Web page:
Hyundai Africa boss: Five years of even better crash protection

  • Crash avoidance features will become standard
  • Advanced tech now available in mass-market cars
  • Intense competition to reach five-star ratings
MIKE SONG: Hyundai head for Africa and Middle East. Image: Hyundai / Quickpic
MIKE SONG: Hyundai head for Africa and Middle East. Image: Hyundai / Quickpic

Mike Song, head of Hyundai in Africa and the Middle East, explains his company’s stance on passenger safety and crash avoidance  and its future.

JOHANNESBURG, Gauteng – The coming five years will bring a revolution in car safety as a wave of mass-market models that can predict and automatically respond to danger arrive in showrooms.

That’s the view of Mike Song, head of Hyundai in Africa and the Middle East, in a media release received today at Carman’s Corner HQ..

Today’s new cars, he admitted, already rated highly for “passive safety” occupant protection during a collision. However, he added: “We are now entering an era of ‘active safety’ as automakers race to offer the best possible collision avoidance technology in
forthcoming models.


“There has never seen so much competition to build the safest car. When you think of the basic crash protection equipment – seat belts, head restraints, crumple zones, crash bags – they arrived gradually over decades.

“The new level of innovation has come in the space of five or six years. New features are moving from the luxury segment into the mass-market cars incredibly fast.”

He recognised that collisions were often due to the slow reactions of one or more drivers – “even good, careful drivers”.

Automakers were now trying to overcome the human factor.


“At Hyundai,” Song said, “the new i30 in Europe and Azera in Korea combine a package of innovations – Hyundai Smart Sense – which includes auto braking, lane keeping, blind-spot and failing driver attention alerts, smart (following) cruise control and 360-degree camera coverage.”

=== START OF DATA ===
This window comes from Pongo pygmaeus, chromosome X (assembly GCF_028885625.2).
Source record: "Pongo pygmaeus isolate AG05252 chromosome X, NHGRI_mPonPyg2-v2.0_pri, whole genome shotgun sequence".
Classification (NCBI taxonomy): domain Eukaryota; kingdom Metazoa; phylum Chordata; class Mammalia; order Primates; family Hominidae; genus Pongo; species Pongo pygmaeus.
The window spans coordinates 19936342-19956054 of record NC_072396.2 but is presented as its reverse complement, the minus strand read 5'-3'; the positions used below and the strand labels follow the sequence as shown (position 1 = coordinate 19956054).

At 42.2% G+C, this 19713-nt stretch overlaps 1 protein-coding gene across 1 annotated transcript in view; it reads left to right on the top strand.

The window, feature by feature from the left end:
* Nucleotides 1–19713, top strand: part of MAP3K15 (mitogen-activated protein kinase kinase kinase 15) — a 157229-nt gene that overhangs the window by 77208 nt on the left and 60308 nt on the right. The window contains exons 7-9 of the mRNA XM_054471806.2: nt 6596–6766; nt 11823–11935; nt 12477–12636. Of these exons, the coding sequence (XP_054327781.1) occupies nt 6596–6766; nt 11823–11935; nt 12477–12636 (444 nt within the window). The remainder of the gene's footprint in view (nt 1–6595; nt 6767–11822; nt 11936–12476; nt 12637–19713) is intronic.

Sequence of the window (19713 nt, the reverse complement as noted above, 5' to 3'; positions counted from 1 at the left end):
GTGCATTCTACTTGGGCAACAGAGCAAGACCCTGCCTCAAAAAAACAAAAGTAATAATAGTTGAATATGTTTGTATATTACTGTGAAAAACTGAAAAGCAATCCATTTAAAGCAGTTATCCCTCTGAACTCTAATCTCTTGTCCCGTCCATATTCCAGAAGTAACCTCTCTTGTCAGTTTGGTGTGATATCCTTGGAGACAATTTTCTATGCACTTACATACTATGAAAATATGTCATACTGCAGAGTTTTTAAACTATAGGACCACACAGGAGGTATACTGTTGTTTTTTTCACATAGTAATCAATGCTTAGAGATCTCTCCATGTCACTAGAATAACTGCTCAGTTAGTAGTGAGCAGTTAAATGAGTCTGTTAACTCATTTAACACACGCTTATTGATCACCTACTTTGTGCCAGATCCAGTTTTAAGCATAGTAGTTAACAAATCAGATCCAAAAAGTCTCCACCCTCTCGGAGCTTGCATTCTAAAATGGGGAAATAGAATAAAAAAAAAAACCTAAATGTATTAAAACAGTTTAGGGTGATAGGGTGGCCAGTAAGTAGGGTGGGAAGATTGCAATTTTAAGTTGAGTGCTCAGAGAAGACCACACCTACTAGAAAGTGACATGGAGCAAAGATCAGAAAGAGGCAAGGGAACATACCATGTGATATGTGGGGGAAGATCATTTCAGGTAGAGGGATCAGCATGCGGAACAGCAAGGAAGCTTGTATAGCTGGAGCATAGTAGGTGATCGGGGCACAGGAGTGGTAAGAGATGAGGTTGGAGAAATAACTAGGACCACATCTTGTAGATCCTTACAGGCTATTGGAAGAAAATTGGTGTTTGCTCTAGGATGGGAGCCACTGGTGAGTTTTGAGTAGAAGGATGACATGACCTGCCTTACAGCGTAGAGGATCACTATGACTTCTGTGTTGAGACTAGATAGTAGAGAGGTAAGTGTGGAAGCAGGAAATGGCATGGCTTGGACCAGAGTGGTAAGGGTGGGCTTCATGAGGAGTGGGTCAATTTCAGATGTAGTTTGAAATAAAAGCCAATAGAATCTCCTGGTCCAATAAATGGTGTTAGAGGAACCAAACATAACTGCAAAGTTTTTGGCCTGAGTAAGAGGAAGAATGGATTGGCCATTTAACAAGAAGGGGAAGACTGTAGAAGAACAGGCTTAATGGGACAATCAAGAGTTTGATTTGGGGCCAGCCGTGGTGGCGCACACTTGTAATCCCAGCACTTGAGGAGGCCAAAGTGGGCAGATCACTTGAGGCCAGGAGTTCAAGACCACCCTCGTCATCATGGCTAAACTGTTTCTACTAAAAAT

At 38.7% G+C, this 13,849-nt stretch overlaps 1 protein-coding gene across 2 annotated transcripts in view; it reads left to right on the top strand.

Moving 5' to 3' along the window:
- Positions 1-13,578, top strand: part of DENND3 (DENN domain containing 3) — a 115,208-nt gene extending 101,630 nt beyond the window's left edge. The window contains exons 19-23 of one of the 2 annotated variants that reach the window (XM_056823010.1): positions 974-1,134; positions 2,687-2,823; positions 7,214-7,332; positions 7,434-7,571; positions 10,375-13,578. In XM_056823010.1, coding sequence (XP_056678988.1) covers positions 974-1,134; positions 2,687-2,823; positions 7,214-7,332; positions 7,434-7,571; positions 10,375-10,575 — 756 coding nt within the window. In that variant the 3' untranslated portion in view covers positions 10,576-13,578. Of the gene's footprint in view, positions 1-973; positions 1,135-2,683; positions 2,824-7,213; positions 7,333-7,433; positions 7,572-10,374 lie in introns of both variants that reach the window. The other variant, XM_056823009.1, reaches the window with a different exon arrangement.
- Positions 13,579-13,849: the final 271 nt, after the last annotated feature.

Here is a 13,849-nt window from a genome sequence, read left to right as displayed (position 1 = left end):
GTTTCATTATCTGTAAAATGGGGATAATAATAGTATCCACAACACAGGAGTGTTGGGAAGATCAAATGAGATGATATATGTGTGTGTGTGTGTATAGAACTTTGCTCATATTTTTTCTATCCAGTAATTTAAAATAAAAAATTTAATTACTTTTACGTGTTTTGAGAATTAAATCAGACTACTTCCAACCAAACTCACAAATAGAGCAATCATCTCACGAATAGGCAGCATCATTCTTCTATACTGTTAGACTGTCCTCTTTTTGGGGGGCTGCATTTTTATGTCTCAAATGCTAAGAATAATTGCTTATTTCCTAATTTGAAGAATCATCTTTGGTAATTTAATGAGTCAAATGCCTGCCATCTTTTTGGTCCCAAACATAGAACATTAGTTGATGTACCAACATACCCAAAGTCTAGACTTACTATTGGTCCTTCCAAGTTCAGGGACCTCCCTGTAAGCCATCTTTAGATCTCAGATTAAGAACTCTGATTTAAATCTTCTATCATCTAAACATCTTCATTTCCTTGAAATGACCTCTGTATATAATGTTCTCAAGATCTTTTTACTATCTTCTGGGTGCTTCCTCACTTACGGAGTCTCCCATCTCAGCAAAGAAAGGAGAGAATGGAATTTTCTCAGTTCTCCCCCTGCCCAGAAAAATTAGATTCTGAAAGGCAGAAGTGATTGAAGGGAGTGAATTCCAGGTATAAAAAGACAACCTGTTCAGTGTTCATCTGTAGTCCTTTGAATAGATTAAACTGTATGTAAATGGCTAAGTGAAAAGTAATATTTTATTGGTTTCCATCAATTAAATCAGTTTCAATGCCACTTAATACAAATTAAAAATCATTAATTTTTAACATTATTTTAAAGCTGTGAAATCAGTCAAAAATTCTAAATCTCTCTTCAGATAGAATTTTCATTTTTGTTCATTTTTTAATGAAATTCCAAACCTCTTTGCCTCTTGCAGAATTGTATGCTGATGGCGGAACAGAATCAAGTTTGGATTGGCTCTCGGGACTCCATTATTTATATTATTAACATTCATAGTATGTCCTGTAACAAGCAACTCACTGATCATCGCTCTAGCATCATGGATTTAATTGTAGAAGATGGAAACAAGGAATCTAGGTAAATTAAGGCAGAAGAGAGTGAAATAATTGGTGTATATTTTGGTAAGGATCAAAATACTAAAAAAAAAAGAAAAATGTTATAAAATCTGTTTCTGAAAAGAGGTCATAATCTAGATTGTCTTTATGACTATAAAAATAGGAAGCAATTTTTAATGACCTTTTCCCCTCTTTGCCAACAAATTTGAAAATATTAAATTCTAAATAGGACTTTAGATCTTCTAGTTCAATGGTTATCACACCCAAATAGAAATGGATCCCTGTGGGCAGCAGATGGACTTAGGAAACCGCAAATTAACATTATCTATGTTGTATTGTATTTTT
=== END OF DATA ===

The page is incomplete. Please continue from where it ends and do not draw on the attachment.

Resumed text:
Many of these, he explained, have come from the research and development of driverless vehicles.
“Because we can connect all these systems,” Song added, “and the processing power now available a car can see and respond to danger much faster than a human.”

READ MORE Hyundai features on Carman’s Corner

Such a level of crash avoidance/protection was, he explained, an important selling point and recognised by new-car assessment tests to give potential customers benchmarks for comparison with competing brands.


The United States introduced the first NCAP crash tests in the late 1970s, and most high-income countries had introduced similar assessments by the end of the 1990s. The past decade has seen programmes for a growing number of developing economies, with testing either in place or being planned for most major car markets.

“A new model achieving a five-star rating,” Song said, “is a source of pride and helps sales. A low rating would not only be embarrassing but also make many customers walk away.”

The benefits of giving consumers clear, independent safety data be seen by comparing EuroNCAP results from 1997, the year that EU countries introduced their version of the program, and the most recent results.

After test assessments several top-selling small cars achieved only two of a possible four stars. One popular model scored one star – but in 2016, every car tested achieved at least three stars despite more-stringent assessments.


Most, however, achieve four or five – the fifth introduced in 2009 and only won by cars with robust crash avoidance technology.

“One of the targets when Hyundai engineers develop a new model is a high nCAP score,” Song said. “We want five stars – a growing number of customers will make their decision on that. To keep those stars we must make sure every new model is better than its predecessor.

“In five years a car that doesn’t respond to danger won’t be considered completely safe. We need to bring the best available technology into the market now.”


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